How to keep your holiday plants cheerful after the festivities are over

A VACATION POINSETTIA is essentially a semi-durable flower arrangement with roots. Tuck it among your resident houseplants for a splash of color and joy. But please remove any foil or cellophane wrapping – what was festive in December seems a bit forced in January. Enjoy the display until your plant starts to look sharp, then toss it in the compost with dignity.

Amaryllis produces spectacular, trumpet-shaped flowers on top of stems up to 24 to 30 inches tall, followed by dark green, strappy leaves. Like poinsettias, amaryllis (Hippeastrum) are from a warm growing region and like a comfortable, draft-free location under bright light. Keeping your plant growing actively after flowering is the trick to getting the bulb to bloom again next year. The more leaves produced during the growing season, the better the chance that you will have repeat performance.

Remove individual flowers when they wither, but leave the stalk green until it wilts naturally. Like the leaves, the stem is used to supply the bulb through photosynthesis. Once all danger of frost has passed, your amaryllis will flourish outdoors in bright but indirect light with regular water and feeding.

At the end of August, stop watering it, bring the plant indoors to a dark place, and let the foliage go dormant. At the end of October, take the bulb out of its container; it should be firm, without soft spots or signs of rotting. Remove the wilted foliage and cut off the dead roots.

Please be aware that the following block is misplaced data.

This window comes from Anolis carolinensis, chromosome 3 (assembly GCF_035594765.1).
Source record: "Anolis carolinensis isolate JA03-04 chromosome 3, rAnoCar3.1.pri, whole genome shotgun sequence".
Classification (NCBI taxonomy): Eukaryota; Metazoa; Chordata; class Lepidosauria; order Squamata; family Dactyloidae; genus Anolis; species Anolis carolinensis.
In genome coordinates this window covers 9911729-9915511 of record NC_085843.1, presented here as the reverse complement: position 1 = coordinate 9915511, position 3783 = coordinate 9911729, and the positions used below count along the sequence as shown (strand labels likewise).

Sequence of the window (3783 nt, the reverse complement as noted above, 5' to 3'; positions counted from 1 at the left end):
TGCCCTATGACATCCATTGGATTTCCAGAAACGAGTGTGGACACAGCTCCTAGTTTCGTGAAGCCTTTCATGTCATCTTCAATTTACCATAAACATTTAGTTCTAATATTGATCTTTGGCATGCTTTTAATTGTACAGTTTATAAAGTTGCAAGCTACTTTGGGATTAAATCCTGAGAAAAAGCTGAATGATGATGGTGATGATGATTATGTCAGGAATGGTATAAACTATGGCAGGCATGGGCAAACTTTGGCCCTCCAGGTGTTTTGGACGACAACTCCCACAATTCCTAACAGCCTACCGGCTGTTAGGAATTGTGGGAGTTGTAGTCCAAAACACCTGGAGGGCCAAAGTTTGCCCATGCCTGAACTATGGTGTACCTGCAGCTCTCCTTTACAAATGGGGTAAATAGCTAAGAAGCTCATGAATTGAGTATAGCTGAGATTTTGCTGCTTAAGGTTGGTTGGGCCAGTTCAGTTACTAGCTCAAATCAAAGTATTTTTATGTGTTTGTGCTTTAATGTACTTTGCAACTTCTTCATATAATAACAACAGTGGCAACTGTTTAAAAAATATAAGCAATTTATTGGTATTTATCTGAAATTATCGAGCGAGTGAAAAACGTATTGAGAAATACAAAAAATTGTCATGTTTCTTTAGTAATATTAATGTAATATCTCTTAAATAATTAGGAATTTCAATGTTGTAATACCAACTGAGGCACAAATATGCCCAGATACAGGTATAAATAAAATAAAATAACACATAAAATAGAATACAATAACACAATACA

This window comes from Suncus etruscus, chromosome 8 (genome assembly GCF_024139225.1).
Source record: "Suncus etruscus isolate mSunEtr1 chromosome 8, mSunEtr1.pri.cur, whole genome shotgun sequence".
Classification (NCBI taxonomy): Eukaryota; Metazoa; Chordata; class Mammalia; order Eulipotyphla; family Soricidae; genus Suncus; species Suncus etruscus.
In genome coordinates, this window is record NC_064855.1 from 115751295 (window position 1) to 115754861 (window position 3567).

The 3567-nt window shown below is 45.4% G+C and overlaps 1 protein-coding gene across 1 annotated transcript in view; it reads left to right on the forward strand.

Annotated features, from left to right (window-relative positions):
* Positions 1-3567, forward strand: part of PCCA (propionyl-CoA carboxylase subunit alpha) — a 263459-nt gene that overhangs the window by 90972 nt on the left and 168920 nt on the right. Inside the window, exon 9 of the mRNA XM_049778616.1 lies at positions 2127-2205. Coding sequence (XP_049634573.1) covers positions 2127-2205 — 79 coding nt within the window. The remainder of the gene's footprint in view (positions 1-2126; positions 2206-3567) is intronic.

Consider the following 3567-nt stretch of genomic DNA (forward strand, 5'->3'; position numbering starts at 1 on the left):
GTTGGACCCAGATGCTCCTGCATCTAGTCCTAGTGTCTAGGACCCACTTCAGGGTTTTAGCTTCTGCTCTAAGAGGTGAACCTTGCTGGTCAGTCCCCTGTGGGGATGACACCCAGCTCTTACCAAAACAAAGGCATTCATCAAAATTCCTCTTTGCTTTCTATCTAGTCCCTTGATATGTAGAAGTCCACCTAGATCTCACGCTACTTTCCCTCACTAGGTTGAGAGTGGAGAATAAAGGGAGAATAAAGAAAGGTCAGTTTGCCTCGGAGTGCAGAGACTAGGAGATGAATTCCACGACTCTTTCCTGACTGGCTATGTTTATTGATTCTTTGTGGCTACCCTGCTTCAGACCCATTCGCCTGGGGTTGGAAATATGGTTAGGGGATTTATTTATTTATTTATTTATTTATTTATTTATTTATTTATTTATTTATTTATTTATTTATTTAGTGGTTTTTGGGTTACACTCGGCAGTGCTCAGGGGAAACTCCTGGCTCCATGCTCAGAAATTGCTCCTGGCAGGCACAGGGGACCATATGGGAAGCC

Amaryllis likes to grow in similar conditions, so repot the bulb in the same container with fresh potting soil so that two-thirds of the bulb is above soil level and water well to fix the roots. Now you wait. New growth will emerge within a few weeks – whether the bulb produces a flowering stem depends on how efficiently the plant has restored its energy after flowering.

Unlike the previous examples, the Christmas cactus and florist’s cyclamen are better suited to the cool conditions of the Pacific Northwest. Schlumbergera is the botanical name for a variety of plants that go by many names – depending on when it flowers, your plant may be labeled a Thanksgiving or Christmas cactus.

My plants live indoors all year round, but like amaryllis, you can move your Schlumbergera outdoors during the growing season. Schlumbergera are native to Brazil, where they grow in the shade and high humidity of tropical mountain forests. Provide indirect light with regular water and food. Cool temperatures and shorter days trigger bud formation in late fall, but be sure to bring your plants indoors before the first frost. While late fall and winter are the main flowering season, you’ll get a second set of lighter blooms in late spring triggered by similar light levels and cool temperatures.

Most resources say florists’ cyclamen are picky about blooming in warm weather indoors, but if you have a veranda, enclosed porch, or (like me) an old drafty house, I encourage you. to try this beautiful fragrant plant. Indirect sunlight and cool temperatures are essential to the life of your cyclamen.

An east-facing (single-pane) window with generous sill provides ideal conditions for a plant I bought over a year ago. Water the plant when the potting soil feels dry to the touch and fertilize like you do for other houseplants. My plant bloomed from Thanksgiving until spring and the foliage persisted until the plant went dormant in late summer, at which time I placed it on my potting bench in the basement for the watch – no watering. When new leaves start to appear in early October, I put the plant under fluorescent light and started watering again. I was delighted when the flowers soon followed.


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